UK dairy processors and farmers have struck a tentative deal on a code of practice to govern relations in the sector.
A “heads of agreement” on a voluntary code of practice was agreed today (23 July) after talks with the UK government.
The talks were held amid anger from farmers at recent cuts to the price of milk from the UK’s largest processors.
Farmers, who say the cuts will mean they will lose money from producing milk, have blockaded processors’ depots and retail distribution sites in protest and threatened disruption to supplies of the cuts were not reversed by the start of next month.
Dairy UK, the organisation representing dairy processors in the country, said: “We are very pleased that Heads of Agreement have been reached on the voluntary code of practice. There is now a lot of work to be done in taking the code to the implementation stage and we are committed to doing this.”
UK farming minister Jim Paice consulted with his counterparts within Scotland’s and Wales’ devolved administrations ahead of the talks.
Reflecting on the agreement, Scotland’s Farming Secretary Richard Lochhead said: “Today’s agreement is a good step forward which addresses some of the most important issues, but our dairy sector is not out of the woods just yet. The test of success for our farmers will be when we see them being paid a decent return – and certainly one that is above the cost of production. There is still much work to do and we will continue with our plans to consult on legislation, the opportunity for which stems from the recent EU dairy package.”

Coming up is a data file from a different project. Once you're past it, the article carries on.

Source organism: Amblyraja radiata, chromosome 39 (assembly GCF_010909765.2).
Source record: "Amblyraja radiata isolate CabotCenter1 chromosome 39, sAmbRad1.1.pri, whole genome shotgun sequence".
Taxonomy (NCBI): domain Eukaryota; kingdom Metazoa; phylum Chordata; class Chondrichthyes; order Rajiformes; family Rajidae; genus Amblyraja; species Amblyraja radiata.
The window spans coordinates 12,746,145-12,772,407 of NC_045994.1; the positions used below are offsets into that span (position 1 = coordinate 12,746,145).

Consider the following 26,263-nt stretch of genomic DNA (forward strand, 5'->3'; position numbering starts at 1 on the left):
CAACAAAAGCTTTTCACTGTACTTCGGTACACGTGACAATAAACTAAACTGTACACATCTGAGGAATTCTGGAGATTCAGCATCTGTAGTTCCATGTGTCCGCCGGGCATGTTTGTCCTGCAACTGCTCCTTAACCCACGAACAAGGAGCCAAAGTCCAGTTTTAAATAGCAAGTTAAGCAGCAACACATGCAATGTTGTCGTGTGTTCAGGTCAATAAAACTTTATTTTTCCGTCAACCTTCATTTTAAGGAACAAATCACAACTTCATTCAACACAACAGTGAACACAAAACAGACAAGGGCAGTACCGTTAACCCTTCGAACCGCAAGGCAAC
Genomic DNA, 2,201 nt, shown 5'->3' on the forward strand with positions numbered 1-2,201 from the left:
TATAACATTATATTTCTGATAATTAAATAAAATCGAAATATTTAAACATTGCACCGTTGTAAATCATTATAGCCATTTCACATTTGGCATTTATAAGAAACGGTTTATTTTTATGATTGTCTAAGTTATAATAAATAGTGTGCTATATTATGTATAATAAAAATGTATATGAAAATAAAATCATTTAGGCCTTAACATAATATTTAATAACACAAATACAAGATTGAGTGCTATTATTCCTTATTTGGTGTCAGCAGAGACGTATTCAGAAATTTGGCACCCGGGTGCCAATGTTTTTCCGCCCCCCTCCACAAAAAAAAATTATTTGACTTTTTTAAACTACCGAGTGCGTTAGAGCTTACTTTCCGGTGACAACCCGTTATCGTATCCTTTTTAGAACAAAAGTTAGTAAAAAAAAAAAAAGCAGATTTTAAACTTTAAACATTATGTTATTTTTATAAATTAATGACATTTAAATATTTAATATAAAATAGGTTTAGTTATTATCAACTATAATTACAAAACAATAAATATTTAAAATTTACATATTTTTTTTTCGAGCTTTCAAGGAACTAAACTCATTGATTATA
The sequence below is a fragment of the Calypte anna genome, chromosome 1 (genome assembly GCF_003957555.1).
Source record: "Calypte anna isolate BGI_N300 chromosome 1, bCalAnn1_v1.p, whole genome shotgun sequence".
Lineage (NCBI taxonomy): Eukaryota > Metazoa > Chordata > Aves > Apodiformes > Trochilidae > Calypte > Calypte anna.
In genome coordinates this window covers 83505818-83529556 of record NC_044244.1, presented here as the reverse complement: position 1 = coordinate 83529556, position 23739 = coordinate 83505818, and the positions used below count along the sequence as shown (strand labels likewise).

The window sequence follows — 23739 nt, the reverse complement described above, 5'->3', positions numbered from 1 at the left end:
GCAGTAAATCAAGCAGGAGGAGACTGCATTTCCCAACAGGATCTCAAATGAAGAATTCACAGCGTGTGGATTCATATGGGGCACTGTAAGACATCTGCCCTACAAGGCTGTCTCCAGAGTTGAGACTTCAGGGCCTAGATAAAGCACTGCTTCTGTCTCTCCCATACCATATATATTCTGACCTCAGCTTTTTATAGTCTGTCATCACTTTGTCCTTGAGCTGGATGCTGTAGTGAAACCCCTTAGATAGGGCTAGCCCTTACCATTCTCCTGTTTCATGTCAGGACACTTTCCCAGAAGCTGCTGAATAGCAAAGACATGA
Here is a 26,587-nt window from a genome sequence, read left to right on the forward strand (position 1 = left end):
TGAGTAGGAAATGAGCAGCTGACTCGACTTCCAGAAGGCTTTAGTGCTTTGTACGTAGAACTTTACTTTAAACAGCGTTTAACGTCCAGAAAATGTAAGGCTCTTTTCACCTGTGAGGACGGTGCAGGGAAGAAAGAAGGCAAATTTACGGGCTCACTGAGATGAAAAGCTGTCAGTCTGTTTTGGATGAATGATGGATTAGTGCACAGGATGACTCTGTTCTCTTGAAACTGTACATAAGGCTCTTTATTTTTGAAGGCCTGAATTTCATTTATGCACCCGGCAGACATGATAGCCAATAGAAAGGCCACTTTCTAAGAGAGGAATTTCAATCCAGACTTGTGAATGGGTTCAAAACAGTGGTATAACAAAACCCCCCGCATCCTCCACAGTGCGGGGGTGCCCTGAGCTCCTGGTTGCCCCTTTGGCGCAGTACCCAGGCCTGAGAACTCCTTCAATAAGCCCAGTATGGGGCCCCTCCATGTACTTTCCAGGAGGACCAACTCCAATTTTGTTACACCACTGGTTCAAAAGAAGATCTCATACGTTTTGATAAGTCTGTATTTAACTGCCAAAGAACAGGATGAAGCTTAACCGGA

The catalyst for the protests was a series of price cuts from the UK’s largest dairy processors. Dairy Crest, Arla Foods and Robert Wiseman have announced a series of price cuts that are set to take the farmgate price of milk down by 3.65 to four pence per litre on 1 August.
Farmers have blockaded processors’ depots, as well as retail distribution sites and stores in protest.
The processors are yet to reverse their cuts. Dairy Crest told just-food last week it was struggling to make its dairies business profitable amid a slump in the price of cream on international markets.
The National Farmers Union has called on any prices increases to be funded from retailers’ margins, as farmers concede milk processors are also facing significant margin pressure and struggling to turn a profit.
In the last week, three of the retailers that have faced criticism for the price they pay – Asda, The Co-operative Group and Morrisons – have announced price increases.